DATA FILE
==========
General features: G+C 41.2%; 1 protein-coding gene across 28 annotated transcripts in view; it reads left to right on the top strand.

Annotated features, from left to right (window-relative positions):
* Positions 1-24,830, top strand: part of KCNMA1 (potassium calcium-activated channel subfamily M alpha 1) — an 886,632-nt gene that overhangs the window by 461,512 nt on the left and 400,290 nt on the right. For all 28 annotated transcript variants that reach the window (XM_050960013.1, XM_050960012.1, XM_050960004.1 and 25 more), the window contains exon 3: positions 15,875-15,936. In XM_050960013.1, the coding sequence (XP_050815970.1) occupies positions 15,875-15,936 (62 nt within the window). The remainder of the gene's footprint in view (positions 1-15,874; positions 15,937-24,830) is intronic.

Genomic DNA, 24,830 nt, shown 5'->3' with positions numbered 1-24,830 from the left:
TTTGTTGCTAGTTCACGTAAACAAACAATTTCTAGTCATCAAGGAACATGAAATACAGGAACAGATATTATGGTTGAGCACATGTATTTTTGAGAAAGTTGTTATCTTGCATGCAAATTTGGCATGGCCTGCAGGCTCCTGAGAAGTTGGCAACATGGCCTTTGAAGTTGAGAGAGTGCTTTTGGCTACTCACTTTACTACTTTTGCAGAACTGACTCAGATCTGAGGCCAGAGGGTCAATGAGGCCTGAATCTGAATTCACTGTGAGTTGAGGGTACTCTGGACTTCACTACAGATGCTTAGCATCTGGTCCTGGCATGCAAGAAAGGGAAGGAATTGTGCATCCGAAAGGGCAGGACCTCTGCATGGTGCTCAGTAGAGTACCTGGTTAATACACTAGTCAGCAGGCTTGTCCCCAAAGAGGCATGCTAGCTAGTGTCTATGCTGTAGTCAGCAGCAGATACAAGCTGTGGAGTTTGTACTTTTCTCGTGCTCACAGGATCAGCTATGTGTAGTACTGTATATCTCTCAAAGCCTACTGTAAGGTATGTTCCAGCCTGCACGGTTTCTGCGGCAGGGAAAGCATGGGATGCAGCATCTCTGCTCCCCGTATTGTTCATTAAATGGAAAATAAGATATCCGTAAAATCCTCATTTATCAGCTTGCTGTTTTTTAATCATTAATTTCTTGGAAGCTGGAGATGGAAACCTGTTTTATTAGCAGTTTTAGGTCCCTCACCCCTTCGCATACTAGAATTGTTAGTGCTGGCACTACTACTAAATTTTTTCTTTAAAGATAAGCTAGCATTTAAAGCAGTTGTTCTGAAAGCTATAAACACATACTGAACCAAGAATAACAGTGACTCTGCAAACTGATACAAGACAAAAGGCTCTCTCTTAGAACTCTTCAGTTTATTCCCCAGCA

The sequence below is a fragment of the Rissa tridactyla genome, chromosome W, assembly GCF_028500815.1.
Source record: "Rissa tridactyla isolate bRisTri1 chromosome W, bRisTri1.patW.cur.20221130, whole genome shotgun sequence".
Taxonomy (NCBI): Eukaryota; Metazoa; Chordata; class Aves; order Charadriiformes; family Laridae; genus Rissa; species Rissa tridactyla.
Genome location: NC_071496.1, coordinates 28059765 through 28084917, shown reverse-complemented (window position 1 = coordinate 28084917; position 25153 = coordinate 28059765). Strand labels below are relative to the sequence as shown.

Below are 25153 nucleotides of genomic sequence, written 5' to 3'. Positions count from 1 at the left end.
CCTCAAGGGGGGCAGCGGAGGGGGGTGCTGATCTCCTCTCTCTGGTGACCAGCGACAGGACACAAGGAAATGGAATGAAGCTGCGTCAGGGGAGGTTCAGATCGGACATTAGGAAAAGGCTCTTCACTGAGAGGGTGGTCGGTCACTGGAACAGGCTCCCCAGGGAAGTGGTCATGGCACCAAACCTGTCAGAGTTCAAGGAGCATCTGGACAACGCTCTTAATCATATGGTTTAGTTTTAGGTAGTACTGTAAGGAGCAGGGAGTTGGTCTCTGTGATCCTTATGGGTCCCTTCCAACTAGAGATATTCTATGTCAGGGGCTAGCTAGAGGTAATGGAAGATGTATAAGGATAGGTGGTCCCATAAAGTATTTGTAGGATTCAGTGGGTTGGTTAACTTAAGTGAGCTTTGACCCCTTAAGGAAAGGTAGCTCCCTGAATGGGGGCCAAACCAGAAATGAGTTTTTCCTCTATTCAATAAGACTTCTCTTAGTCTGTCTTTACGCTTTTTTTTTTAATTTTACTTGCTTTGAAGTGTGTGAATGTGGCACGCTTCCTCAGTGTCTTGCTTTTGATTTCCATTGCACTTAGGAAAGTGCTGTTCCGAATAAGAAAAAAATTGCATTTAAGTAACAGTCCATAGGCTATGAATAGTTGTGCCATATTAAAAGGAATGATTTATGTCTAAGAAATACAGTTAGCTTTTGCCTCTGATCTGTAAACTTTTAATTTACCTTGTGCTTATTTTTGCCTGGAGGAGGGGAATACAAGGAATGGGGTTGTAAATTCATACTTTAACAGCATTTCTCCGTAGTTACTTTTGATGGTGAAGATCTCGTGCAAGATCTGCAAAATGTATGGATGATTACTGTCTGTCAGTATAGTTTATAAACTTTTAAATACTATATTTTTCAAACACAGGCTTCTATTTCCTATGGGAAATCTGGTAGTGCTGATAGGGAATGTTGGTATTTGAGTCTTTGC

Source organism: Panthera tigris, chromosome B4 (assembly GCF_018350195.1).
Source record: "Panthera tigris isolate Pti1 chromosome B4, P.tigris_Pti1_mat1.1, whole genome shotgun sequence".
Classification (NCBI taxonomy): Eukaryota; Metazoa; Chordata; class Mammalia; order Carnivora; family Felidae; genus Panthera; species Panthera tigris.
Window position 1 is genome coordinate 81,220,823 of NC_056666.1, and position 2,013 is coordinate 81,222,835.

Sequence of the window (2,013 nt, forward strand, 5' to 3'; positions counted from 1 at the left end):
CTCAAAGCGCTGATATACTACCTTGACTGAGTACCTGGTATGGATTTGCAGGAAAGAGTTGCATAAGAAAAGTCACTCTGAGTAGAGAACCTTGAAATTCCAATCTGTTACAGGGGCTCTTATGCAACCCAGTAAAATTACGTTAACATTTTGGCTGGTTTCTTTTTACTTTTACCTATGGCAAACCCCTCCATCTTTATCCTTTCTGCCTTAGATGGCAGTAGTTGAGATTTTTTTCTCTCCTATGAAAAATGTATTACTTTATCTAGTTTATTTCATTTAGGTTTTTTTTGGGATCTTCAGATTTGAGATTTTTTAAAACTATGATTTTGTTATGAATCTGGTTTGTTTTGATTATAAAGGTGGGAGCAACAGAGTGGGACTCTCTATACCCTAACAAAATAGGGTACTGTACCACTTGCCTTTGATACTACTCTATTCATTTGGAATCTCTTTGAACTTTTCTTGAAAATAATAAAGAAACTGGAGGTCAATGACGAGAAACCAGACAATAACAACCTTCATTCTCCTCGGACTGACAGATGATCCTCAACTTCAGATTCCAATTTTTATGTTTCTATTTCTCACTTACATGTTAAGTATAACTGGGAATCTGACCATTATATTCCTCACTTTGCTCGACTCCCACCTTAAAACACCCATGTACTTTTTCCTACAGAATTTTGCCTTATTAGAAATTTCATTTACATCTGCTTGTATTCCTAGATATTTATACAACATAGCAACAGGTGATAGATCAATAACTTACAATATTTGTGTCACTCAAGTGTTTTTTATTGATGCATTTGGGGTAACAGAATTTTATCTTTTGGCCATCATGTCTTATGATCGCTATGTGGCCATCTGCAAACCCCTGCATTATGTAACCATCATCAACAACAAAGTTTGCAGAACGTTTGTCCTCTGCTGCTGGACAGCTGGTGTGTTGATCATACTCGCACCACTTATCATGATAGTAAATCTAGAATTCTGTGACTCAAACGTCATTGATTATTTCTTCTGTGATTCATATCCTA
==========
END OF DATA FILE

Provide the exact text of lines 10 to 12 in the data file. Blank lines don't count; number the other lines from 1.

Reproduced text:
Below are 25153 nucleotides of genomic sequence, written 5' to 3'. Positions count from 1 at the left end.
CCTCAAGGGGGGCAGCGGAGGGGGGTGCTGATCTCCTCTCTCTGGTGACCAGCGACAGGACACAAGGAAATGGAATGAAGCTGCGTCAGGGGAGGTTCAGATCGGACATTAGGAAAAGGCTCTTCACTGAGAGGGTGGTCGGTCACTGGAACAGGCTCCCCAGGGAAGTGGTCATGGCACCAAACCTGTCAGAGTTCAAGGAGCATCTGGACAACGCTCTTAATCATATGGTTTAGTTTTAGGTAGTACTGTAAGGAGCAGGGAGTTGGTCTCTGTGATCCTTATGGGTCCCTTCCAACTAGAGATATTCTATGTCAGGGGCTAGCTAGAGGTAATGGAAGATGTATAAGGATAGGTGGTCCCATAAAGTATTTGTAGGATTCAGTGGGTTGGTTAACTTAAGTGAGCTTTGACCCCTTAAGGAAAGGTAGCTCCCTGAATGGGGGCCAAACCAGAAATGAGTTTTTCCTCTATTCAATAAGACTTCTCTTAGTCTGTCTTTACGCTTTTTTTTTTAATTTTACTTGCTTTGAAGTGTGTGAATGTGGCACGCTTCCTCAGTGTCTTGCTTTTGATTTCCATTGCACTTAGGAAAGTGCTGTTCCGAATAAGAAAAAAATTGCATTTAAGTAACAGTCCATAGGCTATGAATAGTTGTGCCATATTAAAAGGAATGATTTATGTCTAAGAAATACAGTTAGCTTTTGCCTCTGATCTGTAAACTTTTAATTTACCTTGTGCTTATTTTTGCCTGGAGGAGGGGAATACAAGGAATGGGGTTGTAAATTCATACTTTAACAGCATTTCTCCGTAGTTACTTTTGATGGTGAAGATCTCGTGCAAGATCTGCAAAATGTATGGATGATTACTGTCTGTCAGTATAGTTTATAAACTTTTAAATACTATATTTTTCAAACACAGGCTTCTATTTCCTATGGGAAATCTGGTAGTGCTGATAGGGAATGTTGGTATTTGAGTCTTTGC

Source organism: Panthera tigris, chromosome B4 (assembly GCF_018350195.1).